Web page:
Monday, February 04, 2008

Humanism: Deriving wisdom and enlightenment from our makeup as humans

Theists do not have a monopoly on morality or the meaning of life. Contrary to the conclusions one may be led to by the constant vilification of atheists in this country, there is a very long and noble legacy of reason and ethics not bound to the orthodoxies of supernaturalism.

Here is Jesse Rabinowitz in today’s Richmond Times-Dispatch explaining the non-theistic search for truth:

For as long as we can remember, humans have felt awe, wonder, and a yearning for meaningful connection to one another and to the world. For some, this takes the form of worship of a creator deity, a god who is the source of the universe, who teaches us how to live fairly and lovingly, and who promises a healing and improving of the world.

Side-by-side with these theistic traditions, there are traditions that see truth, meaning, connection, and ethics as coming from the natural world, and from our own human faculties of intuition, reflection, reason, imagination, and determination. These traditions are loosely called atheism, agnosticism, and humanism. Although the difficulty in defining these traditions makes counting their numbers challenging, most studies indicate that atheists, agnostics, and humanists make up about 10 percent of the American population.

Who are these non-theists, what do they believe, and how do their beliefs teach them how to live fairly, lovingly, and with a sense of purpose, awe, and wonder? Atheists and agnostics differ from theists in their approach to the question of the existence of God. Atheists don't believe in the existence of God or gods, whereas agnostics claim not to know whether God or gods exist. "Humanism" refers to the belief that our actions, beliefs, values, and worldview come from our human ability to reason, to question, to care for one another and for the world of which we are but a part, and to create from our imaginative, intuitive, artistic, and poetic powers.

ATHEISM, agnosticism, and humanism have long legacies, dating as far back as the 6th century BCE. These traditions appear in some forms of Hinduism and Buddhism, and in classical Greek, Enlightenment, Modernist, and Post-Modernist philosophies. Each appearance of these traditions is marked by a preference for reason, critical thinking, scientific and naturalistic observation and study, and the questioning of established beliefs.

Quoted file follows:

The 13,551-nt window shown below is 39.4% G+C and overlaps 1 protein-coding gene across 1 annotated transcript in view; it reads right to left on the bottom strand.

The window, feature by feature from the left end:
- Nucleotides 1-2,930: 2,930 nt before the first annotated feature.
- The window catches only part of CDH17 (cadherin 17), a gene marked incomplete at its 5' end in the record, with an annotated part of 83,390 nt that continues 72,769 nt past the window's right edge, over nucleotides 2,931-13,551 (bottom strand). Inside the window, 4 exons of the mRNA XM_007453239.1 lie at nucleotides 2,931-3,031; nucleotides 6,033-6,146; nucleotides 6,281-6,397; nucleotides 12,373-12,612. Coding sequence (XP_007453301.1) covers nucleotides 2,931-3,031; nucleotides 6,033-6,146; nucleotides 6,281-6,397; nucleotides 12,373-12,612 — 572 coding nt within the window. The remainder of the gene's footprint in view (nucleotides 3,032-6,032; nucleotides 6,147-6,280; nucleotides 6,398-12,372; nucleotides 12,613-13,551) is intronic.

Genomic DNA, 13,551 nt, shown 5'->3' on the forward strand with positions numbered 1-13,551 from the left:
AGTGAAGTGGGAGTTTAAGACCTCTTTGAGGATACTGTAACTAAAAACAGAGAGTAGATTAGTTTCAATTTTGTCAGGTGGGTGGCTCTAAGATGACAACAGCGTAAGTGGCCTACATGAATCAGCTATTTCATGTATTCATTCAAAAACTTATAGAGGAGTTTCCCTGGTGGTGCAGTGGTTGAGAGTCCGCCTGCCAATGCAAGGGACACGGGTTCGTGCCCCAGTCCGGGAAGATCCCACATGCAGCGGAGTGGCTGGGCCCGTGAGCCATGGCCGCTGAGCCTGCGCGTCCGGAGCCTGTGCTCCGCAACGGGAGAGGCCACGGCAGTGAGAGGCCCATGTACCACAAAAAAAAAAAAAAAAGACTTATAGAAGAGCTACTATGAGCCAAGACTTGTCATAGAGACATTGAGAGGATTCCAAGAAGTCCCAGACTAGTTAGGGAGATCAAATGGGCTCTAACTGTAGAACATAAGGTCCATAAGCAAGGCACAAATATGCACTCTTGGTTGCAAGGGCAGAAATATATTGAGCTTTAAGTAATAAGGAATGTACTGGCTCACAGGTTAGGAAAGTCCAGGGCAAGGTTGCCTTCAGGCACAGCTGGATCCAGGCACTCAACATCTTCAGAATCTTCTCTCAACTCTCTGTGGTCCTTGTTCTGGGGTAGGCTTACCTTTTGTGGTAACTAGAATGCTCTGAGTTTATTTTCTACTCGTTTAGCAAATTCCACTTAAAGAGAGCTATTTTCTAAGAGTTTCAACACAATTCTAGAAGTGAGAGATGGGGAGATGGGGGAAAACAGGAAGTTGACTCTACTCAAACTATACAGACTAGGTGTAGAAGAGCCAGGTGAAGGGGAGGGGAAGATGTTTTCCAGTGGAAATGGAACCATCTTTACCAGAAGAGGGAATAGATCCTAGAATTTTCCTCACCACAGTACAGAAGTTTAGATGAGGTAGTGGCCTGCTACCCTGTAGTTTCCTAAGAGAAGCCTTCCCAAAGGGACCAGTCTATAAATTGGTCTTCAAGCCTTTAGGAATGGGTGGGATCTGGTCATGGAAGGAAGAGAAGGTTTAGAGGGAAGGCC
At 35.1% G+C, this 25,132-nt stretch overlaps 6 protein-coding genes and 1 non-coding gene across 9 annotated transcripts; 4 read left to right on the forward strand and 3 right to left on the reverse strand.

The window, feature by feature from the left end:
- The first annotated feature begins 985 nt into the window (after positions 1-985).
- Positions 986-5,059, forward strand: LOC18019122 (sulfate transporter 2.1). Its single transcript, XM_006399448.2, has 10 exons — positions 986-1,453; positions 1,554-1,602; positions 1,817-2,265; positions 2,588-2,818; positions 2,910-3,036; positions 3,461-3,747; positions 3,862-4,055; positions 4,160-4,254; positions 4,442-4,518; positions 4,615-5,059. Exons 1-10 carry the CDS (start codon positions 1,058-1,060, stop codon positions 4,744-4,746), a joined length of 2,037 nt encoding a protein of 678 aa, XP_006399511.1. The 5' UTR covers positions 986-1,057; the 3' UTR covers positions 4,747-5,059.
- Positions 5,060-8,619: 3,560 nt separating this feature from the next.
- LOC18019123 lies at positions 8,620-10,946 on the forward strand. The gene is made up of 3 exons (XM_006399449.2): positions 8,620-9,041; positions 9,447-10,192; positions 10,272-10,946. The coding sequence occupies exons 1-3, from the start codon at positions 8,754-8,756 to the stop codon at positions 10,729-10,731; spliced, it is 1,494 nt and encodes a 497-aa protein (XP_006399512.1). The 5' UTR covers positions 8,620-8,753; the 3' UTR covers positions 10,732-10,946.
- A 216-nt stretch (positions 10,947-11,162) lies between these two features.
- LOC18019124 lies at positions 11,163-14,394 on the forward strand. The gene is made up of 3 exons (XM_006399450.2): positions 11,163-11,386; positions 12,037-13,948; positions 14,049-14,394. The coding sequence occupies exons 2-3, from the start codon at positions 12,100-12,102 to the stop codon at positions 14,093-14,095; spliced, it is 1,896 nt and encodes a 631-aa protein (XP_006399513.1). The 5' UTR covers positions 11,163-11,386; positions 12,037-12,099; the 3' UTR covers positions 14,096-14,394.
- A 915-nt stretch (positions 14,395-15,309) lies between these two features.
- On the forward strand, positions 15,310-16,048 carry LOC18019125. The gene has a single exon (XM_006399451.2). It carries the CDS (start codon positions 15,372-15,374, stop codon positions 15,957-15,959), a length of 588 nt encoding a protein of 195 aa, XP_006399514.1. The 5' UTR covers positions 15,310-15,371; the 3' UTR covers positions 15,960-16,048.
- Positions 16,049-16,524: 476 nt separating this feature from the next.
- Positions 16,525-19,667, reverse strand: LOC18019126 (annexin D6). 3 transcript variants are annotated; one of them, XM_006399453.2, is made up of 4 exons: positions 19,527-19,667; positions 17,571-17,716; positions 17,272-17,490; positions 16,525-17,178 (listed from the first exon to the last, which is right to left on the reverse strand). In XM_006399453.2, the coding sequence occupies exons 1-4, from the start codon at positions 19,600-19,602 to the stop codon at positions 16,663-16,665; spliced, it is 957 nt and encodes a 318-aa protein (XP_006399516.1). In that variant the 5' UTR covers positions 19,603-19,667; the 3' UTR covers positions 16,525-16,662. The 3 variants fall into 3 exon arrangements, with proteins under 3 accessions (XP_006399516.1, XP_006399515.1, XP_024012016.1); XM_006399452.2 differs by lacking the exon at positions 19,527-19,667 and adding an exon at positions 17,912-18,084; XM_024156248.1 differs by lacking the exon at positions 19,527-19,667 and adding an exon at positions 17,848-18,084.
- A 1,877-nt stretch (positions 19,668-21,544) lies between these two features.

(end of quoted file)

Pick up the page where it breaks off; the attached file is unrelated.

Atheists, agnostics, and humanists, like traditional believers, seek to live fair, loving, and meaningful lives. They are guided toward the good life by the world's philosophies, cultural beliefs, scientific and naturalistic facts, religious and ethical teachings, and the fables, parables, and allegories provided by myth, art, and literature.

Non-theists sometimes draw from the value and meaning systems of traditional religion, but they don't believe the ultimate source was a supernatural deity, but rather human invention and inspiration. They assume that values and meaning evolve throughout each person's lifetime and throughout the whole span of human history, and that humans actively engage in this evolution through reason, debate, observation, science, and contemplation.

Beyond belief, ethics, and values, non-theists, like their theistic siblings, seek comfort, hope, and strength from their belief systems. Non-theists draw comfort and hope from the idea that human progress emerges from an innate human need to love, to make the world a more harmonious place, and to find purpose and meaning in the face of a vast, daunting universe.

Wisdom and enlightenment are seen as deriving from deep in our makeup as humans, and the drive to attain and develop these qualities are felt by non-theists as a compelling force. Strength in the face of adversity and pain is found by non-theists in the knowledge that humans have made great strides through reason, creative thinking, artistic expression, and hard work, and that each of us possesses these abilities and potentials.

LIKE THEISTS, non-theists find comfort, hope, and strength in their experience of giving and receiving simple human kindness, and in the common human support that we all experience.

Non-theists contribute to the good of the world through all of the same avenues as theists. They do charity, try to work at their jobs honestly and in good community, and care for family and neighbors. While theists believe they are called to these good works by God, non-theists believe that they are called to good works by something deep inside our makeups. They point to the genetic, neurologic, and psychological structures and functions that underlie love, empathy, social cooperation, and fairness as evidence that we are "built" to care for one another, even if they don't believe in a master builder.

Finally, non-theists seek to feel a compelling sense of awe, wonder, and connection to the universe, to feel a part of something large, vast, mysterious, and beautiful. Non-theists find delight, inspiration, humility, and peace in the contemplation of the starry night and infinity of space, in the complex beauty of the genetic code, in the powerful tenderness of love, in the amazing order and power of our sciences, and in the fascinating history of the evolution of our universe and our world.

1 comment:

Comrade Kevin said...

I respect the rights, moral code, and contributions of non-theists. Though I am a theist, I have taken much insight from the lives and deeds of those who are not.